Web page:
Trump campaign ad criticized as misleading over photo of protesters taken in Ukraine

A campaign ad for President TrumpDonald John TrumpUPS, FedEx shut down calls to handle mail-in ballots, warn of 'significant' problems: report Controversial GOP Georgia candidate attempts to distance from QAnon Trump orders TikTok parent company to sell US assets within 90 days MORE’s reelection has been criticized as misleading this week for including a photo of protesters taken in Ukraine in 2014. 

The Facebook ad in question contrasts a photo of the president and other officials with one of protesters appearing to attack a police officer on the ground. The images are accompanied by the text: “Public Safety vs. Chaos & Violence.” 

Posts including the images were first run on Tuesday and are now inactive, according to Facebook's Ad Library. The ad, tagged by “Evangelicals for Trump,” was run in three posts with different text, and all three got fewer than 1,000 impressions. 

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Photojournalist Mstyslav Chernov confirmed to Business Insider that the photo included in the ad was taken in Kyiv in 2014. The picture, which is available on Wikimedia Commons — Wikipedia’s public-domain media archive — has a Creative Commons 3.0 license, meaning anyone can use it if the photographer is credited. The ad did not credit the photographer.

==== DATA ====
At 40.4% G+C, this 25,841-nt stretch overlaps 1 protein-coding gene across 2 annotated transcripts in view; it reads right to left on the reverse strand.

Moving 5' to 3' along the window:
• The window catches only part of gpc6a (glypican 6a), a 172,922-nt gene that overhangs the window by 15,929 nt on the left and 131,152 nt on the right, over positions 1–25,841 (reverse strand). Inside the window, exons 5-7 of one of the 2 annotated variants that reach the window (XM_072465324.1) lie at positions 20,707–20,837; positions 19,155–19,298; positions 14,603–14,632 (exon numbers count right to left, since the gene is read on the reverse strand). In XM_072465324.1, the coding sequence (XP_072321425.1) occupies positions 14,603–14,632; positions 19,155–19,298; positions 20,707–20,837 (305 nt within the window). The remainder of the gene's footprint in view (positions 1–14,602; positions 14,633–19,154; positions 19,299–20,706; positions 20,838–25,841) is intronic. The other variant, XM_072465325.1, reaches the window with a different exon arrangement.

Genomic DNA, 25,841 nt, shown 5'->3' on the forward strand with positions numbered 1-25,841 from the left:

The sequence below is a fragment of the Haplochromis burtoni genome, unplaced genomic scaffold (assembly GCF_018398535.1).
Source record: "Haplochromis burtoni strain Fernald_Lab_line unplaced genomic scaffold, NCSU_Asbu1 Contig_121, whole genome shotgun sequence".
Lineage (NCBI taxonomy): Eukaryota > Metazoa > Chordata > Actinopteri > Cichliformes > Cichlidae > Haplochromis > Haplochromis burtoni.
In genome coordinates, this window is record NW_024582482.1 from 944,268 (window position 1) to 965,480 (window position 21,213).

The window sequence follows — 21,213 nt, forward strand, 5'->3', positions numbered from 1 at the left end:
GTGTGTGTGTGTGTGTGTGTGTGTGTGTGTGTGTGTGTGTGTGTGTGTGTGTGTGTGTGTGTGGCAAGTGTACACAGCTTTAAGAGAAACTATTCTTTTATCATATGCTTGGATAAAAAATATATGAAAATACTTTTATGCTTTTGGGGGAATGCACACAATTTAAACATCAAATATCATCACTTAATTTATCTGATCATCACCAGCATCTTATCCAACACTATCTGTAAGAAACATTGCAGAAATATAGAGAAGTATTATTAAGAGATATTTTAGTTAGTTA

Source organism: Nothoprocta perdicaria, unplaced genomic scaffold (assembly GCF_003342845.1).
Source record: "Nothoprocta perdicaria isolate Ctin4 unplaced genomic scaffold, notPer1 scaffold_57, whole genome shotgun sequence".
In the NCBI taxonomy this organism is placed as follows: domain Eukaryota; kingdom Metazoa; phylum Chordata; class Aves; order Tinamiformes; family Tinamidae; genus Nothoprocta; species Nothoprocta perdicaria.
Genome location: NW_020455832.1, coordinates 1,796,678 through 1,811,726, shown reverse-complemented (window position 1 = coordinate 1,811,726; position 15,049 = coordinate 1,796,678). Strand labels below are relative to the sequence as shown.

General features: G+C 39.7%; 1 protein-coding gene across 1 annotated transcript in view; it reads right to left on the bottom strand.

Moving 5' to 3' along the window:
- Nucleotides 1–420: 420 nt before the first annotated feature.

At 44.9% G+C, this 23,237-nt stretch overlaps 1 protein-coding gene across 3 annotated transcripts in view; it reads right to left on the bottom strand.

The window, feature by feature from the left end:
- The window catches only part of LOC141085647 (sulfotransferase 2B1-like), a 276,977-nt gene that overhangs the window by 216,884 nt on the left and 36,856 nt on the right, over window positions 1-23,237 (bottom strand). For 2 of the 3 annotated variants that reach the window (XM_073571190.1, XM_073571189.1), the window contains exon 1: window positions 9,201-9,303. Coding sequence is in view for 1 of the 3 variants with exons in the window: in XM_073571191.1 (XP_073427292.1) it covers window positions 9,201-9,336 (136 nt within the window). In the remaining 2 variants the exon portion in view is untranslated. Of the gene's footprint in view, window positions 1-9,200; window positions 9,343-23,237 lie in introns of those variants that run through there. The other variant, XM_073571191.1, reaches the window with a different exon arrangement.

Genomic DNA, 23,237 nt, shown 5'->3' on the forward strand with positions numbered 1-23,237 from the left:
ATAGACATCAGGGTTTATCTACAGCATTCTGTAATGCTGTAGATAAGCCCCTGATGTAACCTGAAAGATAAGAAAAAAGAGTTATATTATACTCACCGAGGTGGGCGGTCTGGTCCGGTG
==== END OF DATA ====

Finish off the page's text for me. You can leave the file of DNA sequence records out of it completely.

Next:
"Photography has always been used to manipulate public opinion. And with the rise of social media and the rise of populism, this is happening even more," Chernov told Business Insider. "The only way to combat this is through education and media literacy. When people learn to independently distinguish truth from lies, then the number of manipulations will decrease."

The photo was taken two days before Russia annexed Ukraine's region of Crimea. 

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The Trump campaign did not immediately return a request for comment. 

The Facebook ad comes as Trump seeks to position himself as the "law and order" candidate amid ongoing protests across the nation. 

The president has sent federal law enforcement into Portland, Ore., as the city sees demonstrations against police brutality spurred by the death of George Floyd in Minneapolis police custody. The federal officers, against the wishes of local leaders, have used tear gas and nonlethal munitions on protesters in the city.

Trump on Monday threatened to send federal law enforcement into other cities as well, such as New York and Chicago, to quell demonstrations.